Ukraine Monitor presents the latest news concerning internal and external matters of Ukraine – a unique country where the interests of the East and the West clash almost every day.
Date: 1 December 2021 Author: Mariusz Patey
Poland-Ukraine – a common cause?
Although the two countries seem to share a number of common economic and political interests, the synergy of cooperation in many important areas is still not being exploited. Polish-Ukrainian trade, although growing year on year (mainly due to the activity of SMEs), has not reached its peak.
The countries are not taking advantage of their location by not connecting their transport infrastructures. The EAKTR project (oil transmission), common gas storage infrastructure, electricity and ICT connections are still to be implemented. Together Poland and Ukraine can control land trade between the East and the West and form an important transport corridor between the South and the North. Only by building infrastructure links will the whole ecosystem of Ukrainian business linked to the Polish market be activated. This will also be reflected in closer political cooperation.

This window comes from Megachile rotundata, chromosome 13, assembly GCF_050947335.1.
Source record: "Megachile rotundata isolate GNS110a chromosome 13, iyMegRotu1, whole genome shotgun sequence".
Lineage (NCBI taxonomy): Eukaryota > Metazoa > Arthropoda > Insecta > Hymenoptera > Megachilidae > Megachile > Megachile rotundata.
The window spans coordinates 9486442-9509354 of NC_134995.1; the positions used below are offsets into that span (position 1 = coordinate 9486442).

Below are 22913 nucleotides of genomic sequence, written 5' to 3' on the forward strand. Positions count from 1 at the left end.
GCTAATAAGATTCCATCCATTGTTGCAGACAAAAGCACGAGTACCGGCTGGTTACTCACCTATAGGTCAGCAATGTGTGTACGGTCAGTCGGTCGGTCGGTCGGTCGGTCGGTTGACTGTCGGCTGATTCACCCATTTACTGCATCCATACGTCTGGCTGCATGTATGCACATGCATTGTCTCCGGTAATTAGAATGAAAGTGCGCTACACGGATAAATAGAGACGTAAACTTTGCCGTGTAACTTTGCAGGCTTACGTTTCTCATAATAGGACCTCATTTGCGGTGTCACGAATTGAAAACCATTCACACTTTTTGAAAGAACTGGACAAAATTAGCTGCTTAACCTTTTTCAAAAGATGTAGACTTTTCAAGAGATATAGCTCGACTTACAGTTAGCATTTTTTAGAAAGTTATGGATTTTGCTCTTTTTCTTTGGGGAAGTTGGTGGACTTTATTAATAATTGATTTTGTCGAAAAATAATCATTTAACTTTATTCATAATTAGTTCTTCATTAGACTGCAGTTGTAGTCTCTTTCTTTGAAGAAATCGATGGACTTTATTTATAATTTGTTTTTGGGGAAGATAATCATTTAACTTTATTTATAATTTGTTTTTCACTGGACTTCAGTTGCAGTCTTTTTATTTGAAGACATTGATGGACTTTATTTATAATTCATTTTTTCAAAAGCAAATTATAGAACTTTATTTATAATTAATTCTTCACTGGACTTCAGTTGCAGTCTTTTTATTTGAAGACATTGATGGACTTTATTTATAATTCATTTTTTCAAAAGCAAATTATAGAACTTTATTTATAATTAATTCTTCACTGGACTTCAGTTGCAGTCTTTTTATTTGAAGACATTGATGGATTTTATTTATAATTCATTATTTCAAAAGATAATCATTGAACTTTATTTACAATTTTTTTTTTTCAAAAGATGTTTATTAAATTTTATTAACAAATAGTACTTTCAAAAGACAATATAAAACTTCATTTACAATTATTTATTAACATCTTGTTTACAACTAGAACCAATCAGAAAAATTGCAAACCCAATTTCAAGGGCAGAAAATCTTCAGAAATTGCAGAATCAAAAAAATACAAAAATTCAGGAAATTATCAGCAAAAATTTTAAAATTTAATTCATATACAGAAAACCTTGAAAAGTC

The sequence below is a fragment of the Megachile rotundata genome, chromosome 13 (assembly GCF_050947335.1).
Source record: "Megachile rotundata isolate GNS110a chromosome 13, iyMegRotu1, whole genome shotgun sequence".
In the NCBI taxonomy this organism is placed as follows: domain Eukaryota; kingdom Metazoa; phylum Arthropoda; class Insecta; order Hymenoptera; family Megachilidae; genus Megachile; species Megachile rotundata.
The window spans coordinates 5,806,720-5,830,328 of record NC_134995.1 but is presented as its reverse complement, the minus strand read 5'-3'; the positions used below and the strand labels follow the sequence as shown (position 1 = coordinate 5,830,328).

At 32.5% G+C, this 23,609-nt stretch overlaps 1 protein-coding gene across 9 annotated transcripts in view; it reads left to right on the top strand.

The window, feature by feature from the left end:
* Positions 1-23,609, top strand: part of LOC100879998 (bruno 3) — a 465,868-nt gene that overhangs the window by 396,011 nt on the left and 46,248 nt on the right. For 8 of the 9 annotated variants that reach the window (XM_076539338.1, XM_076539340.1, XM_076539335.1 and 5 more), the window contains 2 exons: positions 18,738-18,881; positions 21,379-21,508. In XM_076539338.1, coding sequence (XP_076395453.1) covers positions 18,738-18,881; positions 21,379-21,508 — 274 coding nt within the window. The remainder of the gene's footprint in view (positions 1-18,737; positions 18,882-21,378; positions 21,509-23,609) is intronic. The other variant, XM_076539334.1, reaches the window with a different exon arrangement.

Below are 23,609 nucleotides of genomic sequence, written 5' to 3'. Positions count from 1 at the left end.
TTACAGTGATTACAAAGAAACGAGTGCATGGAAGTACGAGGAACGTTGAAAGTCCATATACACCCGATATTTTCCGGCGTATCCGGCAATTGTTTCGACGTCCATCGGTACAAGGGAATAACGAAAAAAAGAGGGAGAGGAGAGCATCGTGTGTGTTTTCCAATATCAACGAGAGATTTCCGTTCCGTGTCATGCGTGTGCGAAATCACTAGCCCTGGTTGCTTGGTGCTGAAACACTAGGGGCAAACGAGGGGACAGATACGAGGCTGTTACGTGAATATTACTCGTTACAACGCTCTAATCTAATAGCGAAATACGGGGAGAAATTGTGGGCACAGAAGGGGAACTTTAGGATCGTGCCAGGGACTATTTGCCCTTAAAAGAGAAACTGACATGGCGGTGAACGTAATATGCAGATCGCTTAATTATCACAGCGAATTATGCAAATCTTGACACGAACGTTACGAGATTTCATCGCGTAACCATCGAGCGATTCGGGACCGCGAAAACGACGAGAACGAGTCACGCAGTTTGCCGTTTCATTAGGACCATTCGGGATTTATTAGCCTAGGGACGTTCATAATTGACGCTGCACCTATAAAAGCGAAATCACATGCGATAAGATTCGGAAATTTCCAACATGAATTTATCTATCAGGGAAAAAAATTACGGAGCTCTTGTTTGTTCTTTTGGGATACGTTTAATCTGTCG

Polish state-owned enterprises remain passive and prefer to limit their activities to business partners who have been proven over the years. In the case of the refinery sector, these are still largely Russian partners. Oil supply diversification projects fail to take into account the potential of cooperation with Georgia and Ukraine. From the broader perspective of national and regional interests, this is a pity.
This passive stance on the part of large Polish businesses means that Ukrainian politicians do not perceive Poland as a country which could bring significant value to the Ukrainian economy. This also translates into a lack of vision for deeper Polish-Ukrainian cooperation. At the same time, it cannot be said that bilateral relations are bad. Apart from the historical conflict of memory, which cannot yet be resolved, political cooperation is going well.
Poland, which has an economy twice the size of Ukraine’s, could, through its economic activity, not only strengthen its own position, but also strengthen Ukrainian circles which pursue a pro-European vision of the country. Many activities can be carried out without the involvement of our EU and NATO partners. O Unburdening them in the east would even be welcomed with relief. Polish decision-makers are aware of the need for an active policy towards Eastern European countries, unfortunately there is not enough awareness that the key to success lies in economics, not gesture politics. The situation in Ukraine is still dynamic. One thing is certain, our passive stance is not a virtue and it may cost us dearly in the future.
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